What may be a bigger factor in Russian insecurity over the EaP may not be the set-up of the EaP itself, which is economically-orientated, but the weakness of Russia to maintain its sphere of influence. Less than a year ago it was harder to see the shrinkage of Russian influence with the war in the Caucasus, which asserted Russian military dominance in the region. However, it was interesting to see that Belarus didn't recognise the breakaway republics in line with Russian foreign policy.
Now it seems that Belarus is moving further from the Russian sphere due to a list of grievences with Russia:
"Mr Lukashenko has been frustrated by the Kremlin’s reticence over plans to form a “union state” linking Russia and Belarus and by energy disputes, but he was infuriated by Moscow’s refusal this week to provide finance to his country due to fears it is badly run and could collapse."
Russia's reluctance to cultivate its influence in its backyard - probably due to the pressure the economic crisis has put it under - could lead to Belarus becoming less able to play the EU and Russia off each other in the short term, as the Russian card looses some of its value. Hard power may be impressive, but its utility can often be very constrained, and Russian hard power isn't always that impressive.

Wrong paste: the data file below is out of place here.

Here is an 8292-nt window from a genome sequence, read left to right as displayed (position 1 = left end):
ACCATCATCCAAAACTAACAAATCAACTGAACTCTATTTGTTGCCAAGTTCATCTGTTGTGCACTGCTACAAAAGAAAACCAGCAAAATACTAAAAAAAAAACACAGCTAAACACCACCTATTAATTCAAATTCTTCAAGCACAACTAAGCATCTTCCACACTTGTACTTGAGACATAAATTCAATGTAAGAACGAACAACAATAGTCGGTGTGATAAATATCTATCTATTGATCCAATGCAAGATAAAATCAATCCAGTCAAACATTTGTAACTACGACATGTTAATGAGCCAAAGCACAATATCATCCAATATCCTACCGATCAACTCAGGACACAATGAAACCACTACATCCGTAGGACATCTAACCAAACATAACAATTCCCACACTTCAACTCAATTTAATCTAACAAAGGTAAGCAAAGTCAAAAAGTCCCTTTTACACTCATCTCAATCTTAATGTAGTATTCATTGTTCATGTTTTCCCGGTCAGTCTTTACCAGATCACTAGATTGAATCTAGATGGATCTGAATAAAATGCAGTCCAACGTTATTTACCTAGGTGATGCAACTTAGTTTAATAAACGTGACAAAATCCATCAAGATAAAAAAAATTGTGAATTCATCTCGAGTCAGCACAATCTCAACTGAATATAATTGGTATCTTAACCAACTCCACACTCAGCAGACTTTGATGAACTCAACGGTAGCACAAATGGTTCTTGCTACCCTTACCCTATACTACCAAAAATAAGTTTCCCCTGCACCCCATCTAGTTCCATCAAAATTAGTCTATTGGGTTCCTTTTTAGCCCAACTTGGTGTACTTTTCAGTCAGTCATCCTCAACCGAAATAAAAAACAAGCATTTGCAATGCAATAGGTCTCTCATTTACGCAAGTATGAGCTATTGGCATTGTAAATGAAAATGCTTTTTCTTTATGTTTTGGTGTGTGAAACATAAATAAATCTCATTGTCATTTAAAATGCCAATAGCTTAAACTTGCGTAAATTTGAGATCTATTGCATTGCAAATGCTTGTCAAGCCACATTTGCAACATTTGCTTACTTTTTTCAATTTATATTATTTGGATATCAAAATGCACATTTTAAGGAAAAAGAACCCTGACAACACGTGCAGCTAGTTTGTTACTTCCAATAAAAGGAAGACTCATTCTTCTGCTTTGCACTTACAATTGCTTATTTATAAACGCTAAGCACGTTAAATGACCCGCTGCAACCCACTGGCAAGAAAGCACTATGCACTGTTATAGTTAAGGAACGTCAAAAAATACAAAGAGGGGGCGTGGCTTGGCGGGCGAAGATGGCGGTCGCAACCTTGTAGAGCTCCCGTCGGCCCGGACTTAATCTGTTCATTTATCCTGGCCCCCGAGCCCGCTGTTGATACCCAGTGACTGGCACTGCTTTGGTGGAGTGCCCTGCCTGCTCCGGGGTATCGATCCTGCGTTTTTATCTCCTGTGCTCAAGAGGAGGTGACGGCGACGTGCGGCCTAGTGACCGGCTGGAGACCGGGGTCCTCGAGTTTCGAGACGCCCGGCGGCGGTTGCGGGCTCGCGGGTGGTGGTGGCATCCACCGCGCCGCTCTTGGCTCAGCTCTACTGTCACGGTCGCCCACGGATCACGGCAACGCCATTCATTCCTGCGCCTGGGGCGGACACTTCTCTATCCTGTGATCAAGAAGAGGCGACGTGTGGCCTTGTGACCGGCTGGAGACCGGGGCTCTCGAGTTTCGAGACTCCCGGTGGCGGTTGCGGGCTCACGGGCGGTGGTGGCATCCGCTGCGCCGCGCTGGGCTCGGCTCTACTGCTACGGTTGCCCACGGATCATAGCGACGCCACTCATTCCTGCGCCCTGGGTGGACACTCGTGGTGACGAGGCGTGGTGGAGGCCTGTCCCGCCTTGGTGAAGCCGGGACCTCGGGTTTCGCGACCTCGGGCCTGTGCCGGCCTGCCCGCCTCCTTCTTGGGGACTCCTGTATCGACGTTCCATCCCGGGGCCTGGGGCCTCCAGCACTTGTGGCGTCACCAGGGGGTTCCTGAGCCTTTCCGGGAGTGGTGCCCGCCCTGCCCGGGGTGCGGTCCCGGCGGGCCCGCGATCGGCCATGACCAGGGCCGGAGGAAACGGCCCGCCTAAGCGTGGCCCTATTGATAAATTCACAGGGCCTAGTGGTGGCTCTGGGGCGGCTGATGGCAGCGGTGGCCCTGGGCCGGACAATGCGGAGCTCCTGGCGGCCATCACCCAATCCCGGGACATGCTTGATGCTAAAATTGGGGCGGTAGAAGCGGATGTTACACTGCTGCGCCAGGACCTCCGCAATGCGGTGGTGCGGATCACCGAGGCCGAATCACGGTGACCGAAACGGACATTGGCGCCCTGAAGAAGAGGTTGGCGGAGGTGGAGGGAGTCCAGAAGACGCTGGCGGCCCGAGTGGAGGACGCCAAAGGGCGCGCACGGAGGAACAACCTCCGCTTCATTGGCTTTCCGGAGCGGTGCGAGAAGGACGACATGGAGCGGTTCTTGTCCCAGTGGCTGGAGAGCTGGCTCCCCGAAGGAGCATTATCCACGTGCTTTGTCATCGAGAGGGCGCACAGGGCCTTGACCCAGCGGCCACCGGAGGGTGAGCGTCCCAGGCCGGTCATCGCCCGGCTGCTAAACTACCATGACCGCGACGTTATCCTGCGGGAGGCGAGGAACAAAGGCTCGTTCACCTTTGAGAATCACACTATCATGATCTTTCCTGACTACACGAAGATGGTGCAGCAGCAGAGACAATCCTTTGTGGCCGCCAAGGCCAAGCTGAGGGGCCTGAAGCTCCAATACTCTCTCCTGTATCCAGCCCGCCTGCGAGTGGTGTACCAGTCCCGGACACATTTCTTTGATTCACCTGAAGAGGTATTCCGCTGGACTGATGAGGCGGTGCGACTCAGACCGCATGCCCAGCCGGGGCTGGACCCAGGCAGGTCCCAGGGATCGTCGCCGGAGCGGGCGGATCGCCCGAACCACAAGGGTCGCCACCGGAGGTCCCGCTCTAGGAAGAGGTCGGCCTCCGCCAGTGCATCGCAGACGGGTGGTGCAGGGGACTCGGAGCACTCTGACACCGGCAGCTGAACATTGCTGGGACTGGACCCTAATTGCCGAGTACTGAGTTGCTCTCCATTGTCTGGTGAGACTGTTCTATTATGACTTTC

That said, it remains to be seen if the EU can really fill the vaccum through the EaP, or if the political will and resources are there to play the influence game. Especially at a time when showing solidarity with the big bang EU members can be problematic, never mind helping out a country widely considered to be "the last dictatorship in Europe". It could turn out to be a temporary spat and Belarussan relations with Moscow could warm up again.